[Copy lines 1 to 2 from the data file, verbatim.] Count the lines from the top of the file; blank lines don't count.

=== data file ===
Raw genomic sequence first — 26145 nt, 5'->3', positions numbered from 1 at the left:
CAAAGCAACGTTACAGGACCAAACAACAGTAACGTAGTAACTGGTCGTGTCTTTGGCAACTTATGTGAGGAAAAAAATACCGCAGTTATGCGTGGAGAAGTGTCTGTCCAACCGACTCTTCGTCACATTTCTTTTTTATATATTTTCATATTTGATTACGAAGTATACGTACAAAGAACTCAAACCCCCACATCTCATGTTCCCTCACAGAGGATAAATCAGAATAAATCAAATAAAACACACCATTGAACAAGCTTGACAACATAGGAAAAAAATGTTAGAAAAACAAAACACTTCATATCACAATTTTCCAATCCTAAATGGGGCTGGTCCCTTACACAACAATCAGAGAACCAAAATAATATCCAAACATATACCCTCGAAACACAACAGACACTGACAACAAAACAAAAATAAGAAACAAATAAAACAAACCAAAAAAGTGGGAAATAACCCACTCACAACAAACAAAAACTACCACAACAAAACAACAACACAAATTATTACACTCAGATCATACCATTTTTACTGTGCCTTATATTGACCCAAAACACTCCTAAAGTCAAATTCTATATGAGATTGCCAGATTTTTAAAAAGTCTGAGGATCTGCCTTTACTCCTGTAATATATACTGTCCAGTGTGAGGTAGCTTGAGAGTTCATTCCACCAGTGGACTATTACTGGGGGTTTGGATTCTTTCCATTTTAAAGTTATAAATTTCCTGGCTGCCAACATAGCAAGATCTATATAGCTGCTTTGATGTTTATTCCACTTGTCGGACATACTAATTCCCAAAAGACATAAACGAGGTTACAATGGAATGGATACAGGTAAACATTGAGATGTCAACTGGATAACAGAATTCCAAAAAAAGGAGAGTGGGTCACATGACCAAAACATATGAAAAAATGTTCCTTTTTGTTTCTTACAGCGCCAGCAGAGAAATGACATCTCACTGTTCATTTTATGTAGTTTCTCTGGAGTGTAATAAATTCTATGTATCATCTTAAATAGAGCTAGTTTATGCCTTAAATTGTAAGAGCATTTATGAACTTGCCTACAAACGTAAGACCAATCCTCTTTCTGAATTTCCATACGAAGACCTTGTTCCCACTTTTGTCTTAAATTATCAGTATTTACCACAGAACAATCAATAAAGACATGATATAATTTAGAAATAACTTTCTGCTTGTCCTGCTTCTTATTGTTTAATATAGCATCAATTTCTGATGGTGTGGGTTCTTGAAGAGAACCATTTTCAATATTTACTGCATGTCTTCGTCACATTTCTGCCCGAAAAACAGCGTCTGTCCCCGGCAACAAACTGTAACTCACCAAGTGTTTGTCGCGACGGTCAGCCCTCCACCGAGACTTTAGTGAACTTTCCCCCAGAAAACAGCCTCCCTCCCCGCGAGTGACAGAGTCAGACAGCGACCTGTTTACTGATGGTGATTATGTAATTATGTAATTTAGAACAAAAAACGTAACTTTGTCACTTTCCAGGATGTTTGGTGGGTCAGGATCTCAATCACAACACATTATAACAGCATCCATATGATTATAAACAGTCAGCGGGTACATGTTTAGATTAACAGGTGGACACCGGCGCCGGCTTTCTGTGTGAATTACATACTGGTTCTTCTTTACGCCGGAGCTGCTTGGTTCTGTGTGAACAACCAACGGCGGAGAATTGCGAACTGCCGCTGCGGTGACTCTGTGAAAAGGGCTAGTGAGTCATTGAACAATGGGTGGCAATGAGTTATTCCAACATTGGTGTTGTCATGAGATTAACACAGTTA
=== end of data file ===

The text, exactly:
Raw genomic sequence first — 26145 nt, 5'->3', positions numbered from 1 at the left:
CAAAGCAACGTTACAGGACCAAACAACAGTAACGTAGTAACTGGTCGTGTCTTTGGCAACTTATGTGAGGAAAAAAATACCGCAGTTATGCGTGGAGAAGTGTCTGTCCAACCGACTCTTCGTCACATTTCTTTTTTATATATTTTCATATTTGATTACGAAGTATACGTACAAAGAACTCAAACCCCCACATCTCATGTTCCCTCACAGAGGATAAATCAGAATAAATCAAATAAAACACACCATTGAACAAGCTTGACAACATAGGAAAAAAATGTTAGAAAAACAAAACACTTCATATCACAATTTTCCAATCCTAAATGGGGCTGGTCCCTTACACAACAATCAGAGAACCAAAATAATATCCAAACATATACCCTCGAAACACAACAGACACTGACAACAAAACAAAAATAAGAAACAAATAAAACAAACCAAAAAAGTGGGAAATAACCCACTCACAACAAACAAAAACTACCACAACAAAACAACAACACAAATTATTACACTCAGATCATACCATTTTTACTGTGCCTTATATTGACCCAAAACACTCCTAAAGTCAAATTCTATATGAGATTGCCAGATTTTTAAAAAGTCTGAGGATCTGCCTTTACTCCTGTAATATATACTGTCCAGTGTGAGGTAGCTTGAGAGTTCATTCCACCAGTGGACTATTACTGGGGGTTTGGATTCTTTCCATTTTAAAGTTATAAATTTCCTGGCTGCCAACATAGCAAGATCTATATAGCTGCTTTGATGTTTATTCCACTTGTCGGACATACTAATTCCCAAAAGACATAAACGAGGTTACAATGGAATGGATACAGGTAAACATTGAGATGTCAACTGGATAACAGAATTCCAAAAAAAGGAGAGTGGGTCACATGACCAAAACATATGAAAAAATGTTCCTTTTTGTTTCTTACAGCGCCAGCAGAGAAATGACATCTCACTGTTCATTTTATGTAGTTTCTCTGGAGTGTAATAAATTCTATGTATCATCTTAAATAGAGCTAGTTTATGCCTTAAATTGTAAGAGCATTTATGAACTTGCCTACAAACGTAAGACCAATCCTCTTTCTGAATTTCCATACGAAGACCTTGTTCCCACTTTTGTCTTAAATTATCAGTATTTACCACAGAACAATCAATAAAGACATGATATAATTTAGAAATAACTTTCTGCTTGTCCTGCTTCTTATTGTTTAATATAGCATCAATTTCTGATGGTGTGGGTTCTTGAAGAGAACCATTTTCAATATTTACTGCATGTCTTCGTCACATTTCTGCCCGAAAAACAGCGTCTGTCCCCGGCAACAAACTGTAACTCACCAAGTGTTTGTCGCGACGGTCAGCCCTCCACCGAGACTTTAGTGAACTTTCCCCCAGAAAACAGCCTCCCTCCCCGCGAGTGACAGAGTCAGACAGCGACCTGTTTACTGATGGTGATTATGTAATTATGTAATTTAGAACAAAAAACGTAACTTTGTCACTTTCCAGGATGTTTGGTGGGTCAGGATCTCAATCACAACACATTATAACAGCATCCATATGATTATAAACAGTCAGCGGGTACATGTTTAGATTAACAGGTGGACACCGGCGCCGGCTTTCTGTGTGAATTACATACTGGTTCTTCTTTACGCCGGAGCTGCTTGGTTCTGTGTGAACAACCAACGGCGGAGAATTGCGAACTGCCGCTGCGGTGACTCTGTGAAAAGGGCTAGTGAGTCATTGAACAATGGGTGGCAATGAGTTATTCCAACATTGGTGTTGTCATGAGATTAACACAGTTA